40 to 50 per cent of women in EU countries
experience unwanted sexual advances,
physical contact or other forms of sexual
harassment at work – Statistics of UN
What is Sexual Harassment:
Sexual harassment is quite subjective. What is normal for one person could be the complete opposite for another. Cultural, educational, regional differences play an important role in the perception of individual acts. However, explaining sexual harassment in short would mean bullying or coercion of a sexual nature, or the unwelcome or inappropriate promise of rewards in exchange for sexual favors.
It is unlawful to harass a person (an applicant
or employee) because of that person’s sex –EEOC
Types of Sexual Harassment:
Generally speaking, there are two types of sexual harassment: “quid pro quo” and ‘hostile environment’:
Unwelcome behavior is the critical word. Unwelcome doesn’t mean “involuntary.” A victim may consent or agree to certain conduct and actively participate in it even though it is offensive and objectionable. Therefore, sexual conduct is unwelcome whenever the person subjected to it considers it unwelcome. Whether the person in fact welcomed a request for a date, sex-oriented comment, or joke depends on all the circumstances.
International Legal Framework Against Sexual Harassment
United Nations: General Assembly Resolution 48/104 on the Declaration on the Elimination of Violence Against Women defines violence against women as including sexual harassment, which is prohibited at work, in educational institutions, and elsewhere (Art. 2(b)), and encourages the development of penal, civil or other administrative sanctions, as well as preventative approaches to eliminate violence against women (Art. 4(d-f)).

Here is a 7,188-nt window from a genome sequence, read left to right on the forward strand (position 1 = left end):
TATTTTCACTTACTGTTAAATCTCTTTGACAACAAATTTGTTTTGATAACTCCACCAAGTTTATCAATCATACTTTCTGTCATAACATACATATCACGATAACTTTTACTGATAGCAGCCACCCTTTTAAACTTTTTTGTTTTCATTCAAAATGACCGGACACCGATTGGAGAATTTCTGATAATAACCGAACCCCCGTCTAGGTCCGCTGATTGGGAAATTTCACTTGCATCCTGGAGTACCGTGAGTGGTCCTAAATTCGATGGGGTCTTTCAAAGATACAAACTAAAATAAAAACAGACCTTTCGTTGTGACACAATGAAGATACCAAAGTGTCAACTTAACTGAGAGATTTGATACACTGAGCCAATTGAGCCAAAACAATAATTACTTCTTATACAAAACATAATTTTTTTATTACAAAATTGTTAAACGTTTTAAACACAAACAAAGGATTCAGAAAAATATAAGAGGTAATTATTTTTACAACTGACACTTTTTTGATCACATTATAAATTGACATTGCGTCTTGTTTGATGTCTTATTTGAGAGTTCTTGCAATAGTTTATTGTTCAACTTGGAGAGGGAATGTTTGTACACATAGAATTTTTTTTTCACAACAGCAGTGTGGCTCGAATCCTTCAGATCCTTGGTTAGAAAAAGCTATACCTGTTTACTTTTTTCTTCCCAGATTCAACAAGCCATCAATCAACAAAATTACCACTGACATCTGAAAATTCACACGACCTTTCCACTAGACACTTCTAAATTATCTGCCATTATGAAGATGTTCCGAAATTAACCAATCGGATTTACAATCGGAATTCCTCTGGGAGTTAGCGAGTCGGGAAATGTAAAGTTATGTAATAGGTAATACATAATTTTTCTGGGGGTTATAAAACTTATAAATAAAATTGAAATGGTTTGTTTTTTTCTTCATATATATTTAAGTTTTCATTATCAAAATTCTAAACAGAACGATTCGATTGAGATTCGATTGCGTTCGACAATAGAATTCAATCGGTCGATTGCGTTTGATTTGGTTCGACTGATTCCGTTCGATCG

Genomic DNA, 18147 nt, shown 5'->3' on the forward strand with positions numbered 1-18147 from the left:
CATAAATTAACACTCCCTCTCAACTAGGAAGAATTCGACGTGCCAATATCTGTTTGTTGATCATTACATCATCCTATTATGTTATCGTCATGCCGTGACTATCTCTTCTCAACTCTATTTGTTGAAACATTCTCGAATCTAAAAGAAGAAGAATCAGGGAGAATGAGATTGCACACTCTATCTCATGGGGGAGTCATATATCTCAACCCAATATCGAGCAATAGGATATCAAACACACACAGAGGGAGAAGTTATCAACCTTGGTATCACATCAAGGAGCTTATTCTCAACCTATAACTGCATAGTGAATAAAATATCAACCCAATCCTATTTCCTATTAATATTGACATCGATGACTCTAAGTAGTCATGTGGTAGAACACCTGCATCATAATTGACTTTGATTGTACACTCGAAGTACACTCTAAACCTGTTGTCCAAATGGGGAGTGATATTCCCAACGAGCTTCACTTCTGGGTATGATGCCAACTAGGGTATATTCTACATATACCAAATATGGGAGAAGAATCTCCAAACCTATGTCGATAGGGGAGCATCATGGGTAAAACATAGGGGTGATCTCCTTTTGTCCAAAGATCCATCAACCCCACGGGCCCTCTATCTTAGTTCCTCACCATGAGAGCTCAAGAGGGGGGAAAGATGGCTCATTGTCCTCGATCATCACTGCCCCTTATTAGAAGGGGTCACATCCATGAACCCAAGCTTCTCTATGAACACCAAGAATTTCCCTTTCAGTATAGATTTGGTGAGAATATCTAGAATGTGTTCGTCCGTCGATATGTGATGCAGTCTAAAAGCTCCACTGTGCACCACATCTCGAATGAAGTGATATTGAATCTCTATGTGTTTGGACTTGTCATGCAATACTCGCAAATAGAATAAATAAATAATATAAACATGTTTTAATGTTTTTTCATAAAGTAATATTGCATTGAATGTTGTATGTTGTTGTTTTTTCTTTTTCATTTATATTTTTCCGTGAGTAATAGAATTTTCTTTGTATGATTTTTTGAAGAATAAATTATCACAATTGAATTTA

There is one universal truth, applicable to all
countries, cultures and communities: violence
against women is never acceptable, never
excusable, never tolerable – Ban Ki-Moon (UN Secretary-General)
International Labour Organization (ILO): ILO Committee of experts on the application of conventions and recommendations has confirmed that sexual harassment is a form of sex discrimination covered by the Discrimination (Employment and Occupation) Convention (No. 111) of 1958. ILO’s Indigenous and Tribal Peoples Convention (No. 169) also specifically prohibits sexual harassment in the workplace.
African Union: Protocol to the African Charter on Human and Peoples’ Rights on the Rights of Women in Africa obligates State Parties to take measures to:
- Eliminate all forms of discrimination against women and guarantee equal opportunity and access in the sphere of education and training;
- Protect women from all forms of abuse (including sexual harassment);
- Ensure transparency in recruitment, promotion and dismissal of women, and combat and punish sexual harassment in education and the workplace. (See: Articles 12-13)
Europe: The Charter of Fundamental Rights of the European Union specifically enshrines the right to be free from discrimination on the basis of sex, and Article 23 obligates states to ensure equality between men and women in all areas. This principle has been further elaborated through several directives dealing with sexual harassment, including Directive 2006/54/EC related to equal opportunities in employment and the Directive 2004/113/EC related to equal treatment in access to goods and services.